Le Metropole's latest on gold and Y2K

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Le Metropole members,

Murray Pollitt of Pollitt and Co. has served commentary at the Man Ray Table.

It is very well written and right on the money.

"At this juncture both the words and deeds of policy makers vis-`-vis gold smell increasingly suspect. One thing seems clear: the IMF acts more and more as an appendage to the US. The IMF advocates gold sales, the IMF dealt with Asian and other crises in a fashion which seemed to help corporate America, and recently the IMF sponsored a conference to discuss, of all things, "dollarization" in Argentina. We always thought the IMF was there to help its members pro rata, but there's nothing pro rata about dollarization; to make it work you must cede economic control of your country to you know who. And what's really behind the Bank of England gold sales? The London Spectator recently suggested Goldman Sachs, but there's probably something bigger."

Cafi member, Marshall Auerback, who is vacationing in Italy, had an article published today in the National Post. It also has been served at the Man Ray Table, is very well written and, yes, right on the money.

"It is important to note that the proceeds from the IMF sale will not be used directly to relieve the debt of the poor countries. The fund will not spend its capital endowment. It will simply use the interest earned on the sale's proceeds to help fund G-7 debt relief for poor countries. Thus, the financial logic behind the proposed sale makes little sense."

Cafi market update:

Charles Peabody called to give all of you his latest take:

"For the entire decade of the 1990's, the TED spread has remained mostly below 100 basis points. During the Russian/LTCM debacle in the fall of 1998 this spread spiked up to 105 basis points. Today the spread ( at about 90 basis points ) is approaching those panic levels. It is also worth noting that the TED spread is wider today than at any point during 1994 when the Fed literally doubled interest rates over a 12 month time span. This widening in spreads, combined with similar action in the asset back market, tells me that the liquidity in the system to support financial assets at current price levels is insufficient".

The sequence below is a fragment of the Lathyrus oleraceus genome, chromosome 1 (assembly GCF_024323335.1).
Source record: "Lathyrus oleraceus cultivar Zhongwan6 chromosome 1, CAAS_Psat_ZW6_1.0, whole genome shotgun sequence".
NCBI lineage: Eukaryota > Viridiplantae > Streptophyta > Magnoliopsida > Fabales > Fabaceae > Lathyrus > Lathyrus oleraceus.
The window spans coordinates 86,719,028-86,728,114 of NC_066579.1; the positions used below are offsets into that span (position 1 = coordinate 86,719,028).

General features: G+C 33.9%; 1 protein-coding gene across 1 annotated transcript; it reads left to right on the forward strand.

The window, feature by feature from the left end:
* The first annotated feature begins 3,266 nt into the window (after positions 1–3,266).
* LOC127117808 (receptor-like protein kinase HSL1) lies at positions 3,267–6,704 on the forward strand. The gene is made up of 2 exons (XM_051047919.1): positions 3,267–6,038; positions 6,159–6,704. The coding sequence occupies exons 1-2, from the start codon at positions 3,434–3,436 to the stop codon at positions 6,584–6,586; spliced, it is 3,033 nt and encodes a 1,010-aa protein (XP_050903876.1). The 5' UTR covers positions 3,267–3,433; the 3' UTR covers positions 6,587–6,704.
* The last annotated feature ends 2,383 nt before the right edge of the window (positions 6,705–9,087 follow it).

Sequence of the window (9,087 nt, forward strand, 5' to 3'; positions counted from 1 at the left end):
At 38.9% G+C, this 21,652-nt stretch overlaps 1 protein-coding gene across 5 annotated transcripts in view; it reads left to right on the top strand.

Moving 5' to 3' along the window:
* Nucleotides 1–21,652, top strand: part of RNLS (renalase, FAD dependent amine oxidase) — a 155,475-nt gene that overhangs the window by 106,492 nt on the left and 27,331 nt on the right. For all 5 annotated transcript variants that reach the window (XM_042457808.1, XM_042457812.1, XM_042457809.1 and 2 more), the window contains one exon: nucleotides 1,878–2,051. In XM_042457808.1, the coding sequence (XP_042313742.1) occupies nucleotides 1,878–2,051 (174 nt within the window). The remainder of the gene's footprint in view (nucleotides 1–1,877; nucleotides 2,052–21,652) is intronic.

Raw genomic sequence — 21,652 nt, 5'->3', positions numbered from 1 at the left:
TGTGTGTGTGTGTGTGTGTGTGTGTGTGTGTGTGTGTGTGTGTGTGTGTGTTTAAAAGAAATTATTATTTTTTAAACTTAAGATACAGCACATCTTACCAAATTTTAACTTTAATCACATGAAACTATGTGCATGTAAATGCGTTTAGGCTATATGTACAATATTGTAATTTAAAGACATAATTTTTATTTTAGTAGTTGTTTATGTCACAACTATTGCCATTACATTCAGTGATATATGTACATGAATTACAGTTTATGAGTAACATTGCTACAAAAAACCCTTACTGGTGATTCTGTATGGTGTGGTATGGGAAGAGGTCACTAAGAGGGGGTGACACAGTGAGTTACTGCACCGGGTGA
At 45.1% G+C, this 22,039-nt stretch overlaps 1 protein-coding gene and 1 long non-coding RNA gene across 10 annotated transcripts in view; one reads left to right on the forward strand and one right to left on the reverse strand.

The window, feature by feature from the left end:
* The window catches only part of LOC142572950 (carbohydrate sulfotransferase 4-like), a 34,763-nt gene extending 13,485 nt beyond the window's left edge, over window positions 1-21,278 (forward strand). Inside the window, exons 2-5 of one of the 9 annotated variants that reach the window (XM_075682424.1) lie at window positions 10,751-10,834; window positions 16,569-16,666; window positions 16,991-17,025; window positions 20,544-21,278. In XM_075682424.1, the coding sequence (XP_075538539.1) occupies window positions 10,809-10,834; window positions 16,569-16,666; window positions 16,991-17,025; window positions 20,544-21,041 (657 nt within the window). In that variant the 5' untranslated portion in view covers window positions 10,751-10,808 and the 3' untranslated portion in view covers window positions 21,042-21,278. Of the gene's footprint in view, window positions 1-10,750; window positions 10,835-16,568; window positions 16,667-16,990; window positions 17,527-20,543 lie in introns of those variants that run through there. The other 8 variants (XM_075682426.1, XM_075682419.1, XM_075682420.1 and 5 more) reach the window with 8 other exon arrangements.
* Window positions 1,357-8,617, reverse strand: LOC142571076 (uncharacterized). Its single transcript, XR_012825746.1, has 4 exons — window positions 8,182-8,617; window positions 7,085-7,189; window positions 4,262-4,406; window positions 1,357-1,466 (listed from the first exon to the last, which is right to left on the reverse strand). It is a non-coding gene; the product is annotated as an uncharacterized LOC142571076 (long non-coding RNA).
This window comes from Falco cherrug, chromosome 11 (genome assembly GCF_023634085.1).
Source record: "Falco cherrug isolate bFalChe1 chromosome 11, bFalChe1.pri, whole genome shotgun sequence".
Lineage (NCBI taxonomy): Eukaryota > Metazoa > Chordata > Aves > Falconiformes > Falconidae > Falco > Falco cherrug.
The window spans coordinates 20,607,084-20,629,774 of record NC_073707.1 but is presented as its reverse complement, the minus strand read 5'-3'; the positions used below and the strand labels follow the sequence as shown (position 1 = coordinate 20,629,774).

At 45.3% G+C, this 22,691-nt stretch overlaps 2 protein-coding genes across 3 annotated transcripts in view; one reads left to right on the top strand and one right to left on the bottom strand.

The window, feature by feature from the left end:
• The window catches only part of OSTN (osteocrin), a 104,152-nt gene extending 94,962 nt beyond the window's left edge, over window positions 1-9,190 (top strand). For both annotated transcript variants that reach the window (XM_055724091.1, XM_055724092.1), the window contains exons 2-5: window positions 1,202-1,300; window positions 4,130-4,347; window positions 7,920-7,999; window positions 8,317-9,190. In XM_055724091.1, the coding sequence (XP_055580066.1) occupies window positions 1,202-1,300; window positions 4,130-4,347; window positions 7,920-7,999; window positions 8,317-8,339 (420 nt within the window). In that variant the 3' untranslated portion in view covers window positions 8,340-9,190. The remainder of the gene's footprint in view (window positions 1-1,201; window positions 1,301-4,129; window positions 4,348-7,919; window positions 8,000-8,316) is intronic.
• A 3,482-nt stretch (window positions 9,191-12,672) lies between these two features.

Charles went on to say that despite massive intervention, the dollar broke down vs. the yen today. "This is the mirror image of the lack of liquidity to support U.S. financial asset markets. Capital flight is now out of the U.S".

This is very important news for the gold market scenario and fits into Midas's thinking for months now regarding the "raison d'etre" of the Bank of England gold sale. The bullion boys and the orchestrators of the lower gold price had run of supply and excuses to whack gold. The "big account" at Goldman Sachs needed a reason to be such an obvious, visible seller and wanted to attract company for its selling of gold. With the BOE sale announcement, no one would even think as to question why Goldman Sachs was selling so much gold - EVERYDAY.

But, in addition to protecting the short positions of the bullion dealers, our "officialdom" wanted to get the price of gold down and discredit gold as much as possible before the S hit the fan. The gold market manipulators are clever, ruthless, desperate, and knew what was coming in the markets. They did not want gold hovering around $290, a key "gold carry" level and creating some overdue excitement. Remember, gold share activity was at 6 year volume highs the day before the BOE announcement.

Not when they knew the dollar was going to "crapola". The trade deficit number was known to the gold cartel "big honchos" for some time. $30 billion in intervention and the yen is higher than when it started. That is very telling of what is to come. The bonds cannot hold any rallies, the CRB Index has formed a massive double bottom with oil, base metals and the grains moving higher. The gold lease rates are triple what they normally are and physical gold demand is soaring with Y2K looming on the horizon now.